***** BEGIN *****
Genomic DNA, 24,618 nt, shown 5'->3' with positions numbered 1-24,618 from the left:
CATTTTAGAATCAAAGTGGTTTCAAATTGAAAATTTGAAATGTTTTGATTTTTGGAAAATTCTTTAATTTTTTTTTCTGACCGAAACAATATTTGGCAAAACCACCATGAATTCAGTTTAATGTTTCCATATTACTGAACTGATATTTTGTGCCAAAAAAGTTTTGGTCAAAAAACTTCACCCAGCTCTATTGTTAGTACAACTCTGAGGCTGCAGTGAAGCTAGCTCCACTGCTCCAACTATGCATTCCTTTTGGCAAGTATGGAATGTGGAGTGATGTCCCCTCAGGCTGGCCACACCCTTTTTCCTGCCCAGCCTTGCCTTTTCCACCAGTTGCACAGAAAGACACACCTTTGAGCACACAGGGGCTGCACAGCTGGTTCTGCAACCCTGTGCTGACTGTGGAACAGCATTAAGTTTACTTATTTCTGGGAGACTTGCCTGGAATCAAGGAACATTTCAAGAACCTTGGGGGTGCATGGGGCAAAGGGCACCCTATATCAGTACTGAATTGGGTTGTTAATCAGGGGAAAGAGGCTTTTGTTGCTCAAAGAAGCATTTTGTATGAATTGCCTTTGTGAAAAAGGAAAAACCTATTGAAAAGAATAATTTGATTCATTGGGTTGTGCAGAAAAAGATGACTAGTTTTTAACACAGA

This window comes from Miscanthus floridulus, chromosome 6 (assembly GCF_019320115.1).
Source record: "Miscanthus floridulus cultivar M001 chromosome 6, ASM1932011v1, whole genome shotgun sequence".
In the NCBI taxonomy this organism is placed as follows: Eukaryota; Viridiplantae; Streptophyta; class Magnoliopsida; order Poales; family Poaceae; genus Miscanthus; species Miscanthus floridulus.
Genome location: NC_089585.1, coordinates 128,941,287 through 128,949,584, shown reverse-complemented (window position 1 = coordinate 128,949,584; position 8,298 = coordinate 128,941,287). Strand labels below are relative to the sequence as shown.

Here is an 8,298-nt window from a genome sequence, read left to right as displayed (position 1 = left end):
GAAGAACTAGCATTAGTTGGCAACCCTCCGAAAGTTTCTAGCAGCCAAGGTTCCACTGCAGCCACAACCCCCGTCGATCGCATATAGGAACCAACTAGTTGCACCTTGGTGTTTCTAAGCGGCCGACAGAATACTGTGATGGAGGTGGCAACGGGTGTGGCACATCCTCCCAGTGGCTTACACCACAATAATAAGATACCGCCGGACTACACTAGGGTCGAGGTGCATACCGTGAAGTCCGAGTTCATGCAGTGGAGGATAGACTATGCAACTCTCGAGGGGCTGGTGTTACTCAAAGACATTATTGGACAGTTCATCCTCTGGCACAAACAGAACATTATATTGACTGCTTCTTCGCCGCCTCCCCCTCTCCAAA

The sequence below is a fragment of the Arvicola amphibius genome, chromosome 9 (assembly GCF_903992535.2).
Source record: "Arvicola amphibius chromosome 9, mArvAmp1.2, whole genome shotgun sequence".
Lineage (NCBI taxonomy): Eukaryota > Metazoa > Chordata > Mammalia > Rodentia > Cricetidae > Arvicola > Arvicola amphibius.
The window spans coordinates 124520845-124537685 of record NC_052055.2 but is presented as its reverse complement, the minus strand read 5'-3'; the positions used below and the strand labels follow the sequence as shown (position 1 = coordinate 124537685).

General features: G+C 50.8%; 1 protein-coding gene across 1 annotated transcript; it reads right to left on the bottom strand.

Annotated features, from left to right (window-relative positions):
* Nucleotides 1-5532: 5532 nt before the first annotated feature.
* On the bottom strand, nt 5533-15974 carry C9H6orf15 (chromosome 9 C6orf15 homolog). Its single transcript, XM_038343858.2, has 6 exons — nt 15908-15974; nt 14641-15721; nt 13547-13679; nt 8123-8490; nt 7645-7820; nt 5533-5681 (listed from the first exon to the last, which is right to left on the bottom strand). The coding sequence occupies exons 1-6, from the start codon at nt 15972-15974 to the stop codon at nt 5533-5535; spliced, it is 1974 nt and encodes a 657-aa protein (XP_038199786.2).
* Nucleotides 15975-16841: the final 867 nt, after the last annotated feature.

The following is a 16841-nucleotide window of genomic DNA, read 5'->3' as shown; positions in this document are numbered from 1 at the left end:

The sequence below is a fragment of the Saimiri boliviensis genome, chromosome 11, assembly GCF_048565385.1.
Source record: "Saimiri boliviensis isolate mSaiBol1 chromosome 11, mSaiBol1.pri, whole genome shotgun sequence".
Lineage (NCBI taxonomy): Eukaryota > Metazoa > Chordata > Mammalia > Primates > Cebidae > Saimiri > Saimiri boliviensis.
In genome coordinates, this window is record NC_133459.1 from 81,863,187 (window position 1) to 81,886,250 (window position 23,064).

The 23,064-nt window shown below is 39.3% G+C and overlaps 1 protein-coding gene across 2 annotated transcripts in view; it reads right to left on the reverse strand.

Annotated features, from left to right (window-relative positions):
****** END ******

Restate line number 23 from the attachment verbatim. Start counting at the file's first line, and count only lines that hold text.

The 23,064-nt window shown below is 39.3% G+C and overlaps 1 protein-coding gene across 2 annotated transcripts in view; it reads right to left on the reverse strand.